Country Jukebox Jury EPs: Priscilla Block and Jackson Dean

Priscilla Block EP

Priscilla has been plugging away for years – she put out an EP in 2017 – but the pair of PMS and Thick Thighs (‘extra fries over exercise’) are 100% Lizzo and 100% Meghan Trainor. The heartache ballad Just About Over You was the song that got her a record deal with Mercury Nashville and she includes it with five more tracks on a self-titled EP. The second single was I Bet You Wanna Know, where Priscilla asks why her ex wants her back: she’s not telling.

Wish You Were The Whiskey is pop-rock rather than country, and it’s a song that reminds me of 200 other songs which compare people to drinks. It sounds an awful lot like Just About Over You, while Heels In Hand thunders with drums and guitars which made Taylor Swift a megastar in 2008. Bad Part of Good is about the conflict between moving on and a one-night stand (or the last kisses of a relationship that has burned out), set to a musical backing that is almost identical to Just About Over You and Heels In Hand. No need to change the formula when it got you a record deal.

Sad Girls Do Sad Things sees Priscilla going death metal…Nope, it’s an acoustic ballad centring on the line ‘this ain’t who I wanna be’. The EP seems targeted at young women between 18 and 34 who have been dumped. I hope Priscilla makes some money. In Nashville, it is the song that matters but will people still be singing Just About Over You in 2030?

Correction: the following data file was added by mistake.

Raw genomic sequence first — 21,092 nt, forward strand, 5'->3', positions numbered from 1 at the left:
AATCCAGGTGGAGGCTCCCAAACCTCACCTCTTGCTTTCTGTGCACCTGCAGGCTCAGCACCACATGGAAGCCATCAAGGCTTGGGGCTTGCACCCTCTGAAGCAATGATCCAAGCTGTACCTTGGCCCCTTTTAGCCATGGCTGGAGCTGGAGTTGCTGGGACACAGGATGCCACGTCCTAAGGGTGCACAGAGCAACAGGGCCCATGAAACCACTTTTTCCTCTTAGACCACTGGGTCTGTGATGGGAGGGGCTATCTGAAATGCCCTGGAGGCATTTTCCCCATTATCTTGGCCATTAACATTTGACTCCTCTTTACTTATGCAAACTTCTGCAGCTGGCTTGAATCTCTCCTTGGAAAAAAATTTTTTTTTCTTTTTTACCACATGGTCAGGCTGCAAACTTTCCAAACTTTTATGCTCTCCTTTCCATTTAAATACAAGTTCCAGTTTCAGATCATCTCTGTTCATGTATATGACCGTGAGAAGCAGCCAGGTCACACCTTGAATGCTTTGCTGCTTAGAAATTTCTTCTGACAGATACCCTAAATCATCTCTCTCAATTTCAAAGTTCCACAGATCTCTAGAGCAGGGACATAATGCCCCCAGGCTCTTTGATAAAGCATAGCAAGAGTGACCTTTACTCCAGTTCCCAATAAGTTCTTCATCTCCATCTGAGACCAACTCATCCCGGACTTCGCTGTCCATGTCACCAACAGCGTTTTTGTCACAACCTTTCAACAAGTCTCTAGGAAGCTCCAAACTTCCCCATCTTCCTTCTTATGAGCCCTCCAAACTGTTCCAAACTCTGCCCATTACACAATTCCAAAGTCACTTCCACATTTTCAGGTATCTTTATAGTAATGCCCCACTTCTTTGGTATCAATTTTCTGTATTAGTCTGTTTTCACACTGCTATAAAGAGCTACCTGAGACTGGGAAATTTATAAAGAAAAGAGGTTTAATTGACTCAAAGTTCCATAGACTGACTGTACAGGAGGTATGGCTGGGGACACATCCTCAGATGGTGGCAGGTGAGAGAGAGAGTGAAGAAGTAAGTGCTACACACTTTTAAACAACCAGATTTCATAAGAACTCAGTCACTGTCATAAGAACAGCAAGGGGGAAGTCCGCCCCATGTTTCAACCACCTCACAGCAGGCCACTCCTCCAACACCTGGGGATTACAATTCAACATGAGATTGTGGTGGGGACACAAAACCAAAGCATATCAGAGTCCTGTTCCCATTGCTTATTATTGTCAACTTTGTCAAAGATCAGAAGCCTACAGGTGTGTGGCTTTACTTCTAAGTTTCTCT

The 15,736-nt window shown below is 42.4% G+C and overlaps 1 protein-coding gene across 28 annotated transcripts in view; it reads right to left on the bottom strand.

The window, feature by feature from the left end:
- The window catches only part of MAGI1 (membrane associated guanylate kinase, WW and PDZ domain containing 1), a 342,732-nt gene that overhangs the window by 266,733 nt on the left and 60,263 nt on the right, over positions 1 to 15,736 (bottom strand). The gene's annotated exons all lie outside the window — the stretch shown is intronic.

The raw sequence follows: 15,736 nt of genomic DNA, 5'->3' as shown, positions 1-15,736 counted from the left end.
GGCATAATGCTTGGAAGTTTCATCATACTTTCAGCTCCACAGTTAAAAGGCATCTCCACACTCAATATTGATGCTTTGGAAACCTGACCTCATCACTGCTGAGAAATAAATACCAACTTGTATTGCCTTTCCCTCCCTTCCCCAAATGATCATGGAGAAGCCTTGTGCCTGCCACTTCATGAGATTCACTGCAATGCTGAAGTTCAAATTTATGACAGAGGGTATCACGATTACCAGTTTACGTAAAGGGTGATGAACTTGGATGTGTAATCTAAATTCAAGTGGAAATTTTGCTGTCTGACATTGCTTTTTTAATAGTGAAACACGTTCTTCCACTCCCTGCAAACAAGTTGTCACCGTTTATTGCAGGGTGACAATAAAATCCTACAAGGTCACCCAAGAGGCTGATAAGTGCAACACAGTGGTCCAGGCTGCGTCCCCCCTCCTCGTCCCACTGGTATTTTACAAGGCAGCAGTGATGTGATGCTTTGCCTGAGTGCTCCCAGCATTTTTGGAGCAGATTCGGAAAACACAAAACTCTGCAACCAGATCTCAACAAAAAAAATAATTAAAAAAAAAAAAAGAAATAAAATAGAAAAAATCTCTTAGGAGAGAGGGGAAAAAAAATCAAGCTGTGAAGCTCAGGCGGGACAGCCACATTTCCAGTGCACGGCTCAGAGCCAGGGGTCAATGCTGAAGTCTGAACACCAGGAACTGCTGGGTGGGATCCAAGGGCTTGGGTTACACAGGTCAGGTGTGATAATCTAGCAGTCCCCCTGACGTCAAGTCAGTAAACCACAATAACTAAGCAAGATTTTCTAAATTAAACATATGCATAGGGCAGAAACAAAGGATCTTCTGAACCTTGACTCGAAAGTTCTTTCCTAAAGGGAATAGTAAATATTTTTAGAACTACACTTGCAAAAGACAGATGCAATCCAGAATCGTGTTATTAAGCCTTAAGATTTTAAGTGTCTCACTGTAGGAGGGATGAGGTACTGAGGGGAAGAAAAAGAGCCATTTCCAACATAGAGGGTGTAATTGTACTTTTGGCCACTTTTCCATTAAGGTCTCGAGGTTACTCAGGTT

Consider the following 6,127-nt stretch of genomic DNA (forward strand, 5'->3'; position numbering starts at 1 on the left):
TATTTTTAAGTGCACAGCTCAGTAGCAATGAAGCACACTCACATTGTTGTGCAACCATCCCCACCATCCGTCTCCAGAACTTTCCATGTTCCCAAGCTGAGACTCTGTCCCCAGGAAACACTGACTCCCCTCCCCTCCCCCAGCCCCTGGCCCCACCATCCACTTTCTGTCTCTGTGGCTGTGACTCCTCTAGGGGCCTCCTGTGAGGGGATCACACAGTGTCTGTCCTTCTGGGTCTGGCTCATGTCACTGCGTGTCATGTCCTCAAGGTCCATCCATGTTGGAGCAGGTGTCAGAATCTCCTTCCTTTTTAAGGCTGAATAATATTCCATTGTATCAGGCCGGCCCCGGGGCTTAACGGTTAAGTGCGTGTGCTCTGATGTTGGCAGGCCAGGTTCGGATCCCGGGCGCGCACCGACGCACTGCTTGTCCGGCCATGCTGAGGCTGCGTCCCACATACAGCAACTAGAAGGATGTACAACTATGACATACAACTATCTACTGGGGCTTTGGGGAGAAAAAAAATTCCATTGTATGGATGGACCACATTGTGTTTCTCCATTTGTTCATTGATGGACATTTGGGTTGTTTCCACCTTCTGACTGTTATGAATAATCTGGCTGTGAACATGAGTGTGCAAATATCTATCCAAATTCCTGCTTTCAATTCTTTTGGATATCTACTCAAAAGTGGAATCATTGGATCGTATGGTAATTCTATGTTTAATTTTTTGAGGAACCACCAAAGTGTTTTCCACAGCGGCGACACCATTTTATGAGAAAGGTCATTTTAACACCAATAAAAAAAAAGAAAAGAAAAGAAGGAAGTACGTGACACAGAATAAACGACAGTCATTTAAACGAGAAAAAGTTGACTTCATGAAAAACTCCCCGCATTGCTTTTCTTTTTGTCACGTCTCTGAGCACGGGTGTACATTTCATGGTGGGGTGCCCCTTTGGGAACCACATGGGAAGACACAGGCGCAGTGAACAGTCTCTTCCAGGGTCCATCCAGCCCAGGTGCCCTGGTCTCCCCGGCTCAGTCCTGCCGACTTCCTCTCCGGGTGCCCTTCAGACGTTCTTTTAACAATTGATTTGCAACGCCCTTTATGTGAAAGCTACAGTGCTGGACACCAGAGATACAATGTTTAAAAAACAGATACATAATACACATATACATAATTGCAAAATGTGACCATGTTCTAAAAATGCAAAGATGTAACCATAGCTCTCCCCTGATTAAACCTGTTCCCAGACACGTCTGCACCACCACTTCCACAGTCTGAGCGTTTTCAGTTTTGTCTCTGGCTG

Jackson Dean EP

The day that Big Machine pushed out the first part of Thomas Rhett’s new project, Maryland’s Jackson Dean (NOT the TikTok star of the same name!) has released a self-titled five-song EP produced by Eric Church’s pal Luke Dick, who is a hard rocker with a notable influence on country. The cover of the EP makes me think of Johnnie Jackson’s character in the TV show Nashville, whose name I almost had to look up: Avery Barkley.

With the music, I expected rockin’ guitars and bluesy wails. On the former, I wasn’t let down by Don’t Come Lookin, a song about getting on the road. Fearless showcases the latter in the form of a song of fidelity (‘you’re holding all the keys’). Love You Anymore foregrounds the vocal while Jackson tries to ‘get the taste of you out of my mouth’ over some electric guitar. If anything, it is understated.

Don’t Take Much adds some banjo and handclaps to a lyric about trees and sunshine and ‘liquor in my coffee cup’ because ‘it don’t take much to have it all’. It’s the type of country song Justin Moore is doing with his song We Didn’t Have Much but this feels more real and earthy, more rural and not ‘city boy singing about how he used to be country’. Wings, with its dropped guitar tuning, sounds like a Luke Dick song from the first bar: yearning, mention of angels, a drum sound like a desert wind, freedom, memories, a whammy-bar guitar line, almost a sample of Tin Man by Miranda Lambert. It’s a winner.

Kudos to Big Machine for finding a great voice, as they’ve done with Heath Sanders, to funnel some of the Thomas Rhett money into. I never thought I’d see Luke Dick take some of that money; he is best known for working with Eric Church and Miranda Lambert. He once made a movie about growing up in a strip club! Fellow Marylanders Brothers Osborne are kinfolk.

Scott Borchetta does it again. Again. I hope people don’t miss this one.

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